Places of Memory: Roma Slavery and Holocaust w/ Nicu [RO]
In which we talk with Nicu about the impact of slavery and holocaust on Roma collective identity.
In today's episode we talk to sociologist Adrian-Nicolae Furtună about the two big episodes that marked Roma collective identity, slavery and the Holocaust. In the first part of the discussion, Nicu details the conditions in which they lived and worked in Romania until the middle of the nineteenth century. We learn about the ways and stages in which the abolition of slavery in Moldavia and Wallachia, and about the real people who lived and fought for their rights during this period, in particular Ioana Tinculeasa Rudăreasa, who fought in court for her and her children's freedom (finally winning after 10 years of court cases). In the second part, we move the discussion towards the Holocaust years and the deportation of Roma in Transnistria by the Antonescu government. Nicu tells us about the consequences - cultural and material - of these two episodes up to the present day, and how they have practically "crushed" the collective Roma identity.
Ioana Rudăreasa's Epistle
Received on the 13th of September 1846 No. 3819
Most Merciful Lord,
It is almost three years since I have been in court with the heirs of the late house of Court Mistress Elenca Brăiloaica, who wanted to acquire me as a slave together with my children. I am of the family of the Rudari who are today together with the Romanian taxpayers, paying the honest capitation to the Treasury, as I have presented to the court sufficient evidence and on the decision of the Honourable Civil Divan, 1st section, given with No. 186 of last year on December the 21st. The said heirs being dissatisfied, they have appealed to the Honourable High Divan, under the presidency of the great Margrave Teodor Văcărescu, only to delay me through judgments and expenses, without any justice, so that only when some end of my life arrives, they may use my remaining children. Therefore, with a fountain of tears I pray to Your Majesty's Most High Mercy to give me the enlightened command to come forward and to the justice that shall be known to me, that I may gain my salvation from the slavery that is being dragged with unpardonable vengeance into this land, especially since neither my parents are known to me, nor is anyone in my family a slave.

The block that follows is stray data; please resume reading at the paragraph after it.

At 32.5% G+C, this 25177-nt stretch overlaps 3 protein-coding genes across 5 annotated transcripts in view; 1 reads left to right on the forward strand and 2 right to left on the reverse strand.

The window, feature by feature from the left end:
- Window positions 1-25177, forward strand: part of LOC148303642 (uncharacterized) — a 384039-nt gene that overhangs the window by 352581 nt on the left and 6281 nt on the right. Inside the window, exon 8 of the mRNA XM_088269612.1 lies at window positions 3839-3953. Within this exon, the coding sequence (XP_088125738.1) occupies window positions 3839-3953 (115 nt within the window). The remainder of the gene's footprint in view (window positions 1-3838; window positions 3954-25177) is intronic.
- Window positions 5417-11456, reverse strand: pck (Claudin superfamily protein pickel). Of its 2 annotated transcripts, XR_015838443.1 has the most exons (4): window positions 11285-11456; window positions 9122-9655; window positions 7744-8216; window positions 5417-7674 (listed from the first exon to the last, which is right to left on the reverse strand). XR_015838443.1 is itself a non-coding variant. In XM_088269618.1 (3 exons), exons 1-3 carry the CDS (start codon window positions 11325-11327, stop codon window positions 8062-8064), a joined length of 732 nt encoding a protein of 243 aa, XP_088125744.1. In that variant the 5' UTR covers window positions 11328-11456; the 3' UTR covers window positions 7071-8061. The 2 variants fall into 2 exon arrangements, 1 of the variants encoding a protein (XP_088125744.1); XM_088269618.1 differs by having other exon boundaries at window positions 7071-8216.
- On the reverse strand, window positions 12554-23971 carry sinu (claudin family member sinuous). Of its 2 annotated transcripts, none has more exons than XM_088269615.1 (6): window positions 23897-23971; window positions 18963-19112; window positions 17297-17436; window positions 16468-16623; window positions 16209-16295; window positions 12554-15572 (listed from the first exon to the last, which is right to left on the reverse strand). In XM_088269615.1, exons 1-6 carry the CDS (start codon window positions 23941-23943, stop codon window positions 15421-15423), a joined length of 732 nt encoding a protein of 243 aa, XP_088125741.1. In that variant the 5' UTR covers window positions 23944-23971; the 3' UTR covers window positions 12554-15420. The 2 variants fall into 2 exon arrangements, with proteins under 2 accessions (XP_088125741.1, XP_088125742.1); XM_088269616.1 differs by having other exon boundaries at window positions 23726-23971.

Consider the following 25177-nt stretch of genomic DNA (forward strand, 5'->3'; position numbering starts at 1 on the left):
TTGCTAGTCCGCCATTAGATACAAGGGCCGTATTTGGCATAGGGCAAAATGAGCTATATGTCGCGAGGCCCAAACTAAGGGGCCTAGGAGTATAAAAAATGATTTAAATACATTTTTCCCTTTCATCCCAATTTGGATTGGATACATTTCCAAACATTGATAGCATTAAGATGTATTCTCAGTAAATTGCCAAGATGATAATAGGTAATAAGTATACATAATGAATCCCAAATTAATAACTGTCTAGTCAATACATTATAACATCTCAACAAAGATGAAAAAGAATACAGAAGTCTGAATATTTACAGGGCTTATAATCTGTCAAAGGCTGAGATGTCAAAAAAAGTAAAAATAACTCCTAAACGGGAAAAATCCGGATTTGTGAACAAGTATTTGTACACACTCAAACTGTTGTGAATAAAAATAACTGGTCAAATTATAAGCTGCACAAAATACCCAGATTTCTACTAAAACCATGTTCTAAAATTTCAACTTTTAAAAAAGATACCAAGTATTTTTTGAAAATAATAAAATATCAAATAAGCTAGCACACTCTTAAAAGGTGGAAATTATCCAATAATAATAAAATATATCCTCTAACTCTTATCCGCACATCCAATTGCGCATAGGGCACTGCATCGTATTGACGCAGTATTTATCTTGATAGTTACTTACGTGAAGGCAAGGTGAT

Your Highness's obedient slave,
Ioana Tinculeasa Rudăreasa
Sursa: DANIC, Civil Law Department, File 559/1846. Year: 1846 Month: April 15 "From Dimitrie with Anastasia Brăiloi with Ioana Rudăreasa, towards disentailment".
- The National Center of Roma Culture–Romano Kher
- CNCR: http://cncr.gov.ro/
- The ikultura platform
- Adrian Furtună on the Împreună (Together) podcast
- The Kali Tras (Giuvlipen) theater play
- The Obiceiul Pamântului (The Custom of the Land) project (Decât o Revistă)
- Documentary: O samudaripen andar i România [The Holocaust of the Roma People in Romania]
- Docu-drama: Lungul drum către libertate (The Long Road to Freedom) (CNCR)
- Docu-drama: În numele statului. Holocaustul romilor [In the Name of the State. The Roma Holocaust] (CNCR)
- AN Furtună, Rromii din Romania și Holocaustul [The Roma in Romania and the Holocaust], Dykhta! Publishing House (2018).
- AN Furtună (Ed.) & VC Turcitu, Sclavia romilor și locurile memoriei–album de istorie socială [Roma Slavery and Places of Memory - An Album of Social History], Dykhta! Publishing House (2021).
- AN Furtună (coord.), F Giurgea, V Negoi, B Chiriac, Deportarea în transnistria a familiilor soldaților romi. Între „greșeli” administrative și imperative biopolitice – studii de caz și documente de arhivă [The Deportation of Roma Soldiers’ Families to Transnistria. Between Administrative “Mistakes” and Biopolitical Imperatives - Case Studies and Archival Documents], Dykhta! Publishing House (2020).
- Artwork by Lizuka Dinu
- Intro/Outro: Memorial songs performed by a survivor of deportation to Transnistria, taken from an interview by Adrian Furtună
NPC: [00:00:00] [intro clip]
Robi: [00:00:19] Welcome to a new episode of Sloth Radio. I'm Robi. And today we're talking with sociologist Adrian Furtună -- Nicu -- who works at the National Roma Culture Center. The theme or themes we're discussing are, on the one hand, Roma slavery with a focus on the first half of the 19th century, that is, the decades before the abolition of slavery. And, on the other hand, the years of the Holocaust, in particular -- if we are talking about Romanian -- the deportation of the Roma to Transnistria by the Antonescu government. And the ways in which this episode, in Nicu's words, somehow "shattered" the collective Roma identity. Nicu is also currently working on a PhD thesis on historical memory. Enjoy.
NPC: [00:01:11] [intro collage]
Robi: [00:01:35] Thanks so much for accepting our invitation. Before we get into the topic of today's discussion, perhaps you'd like to say a few things about yourself?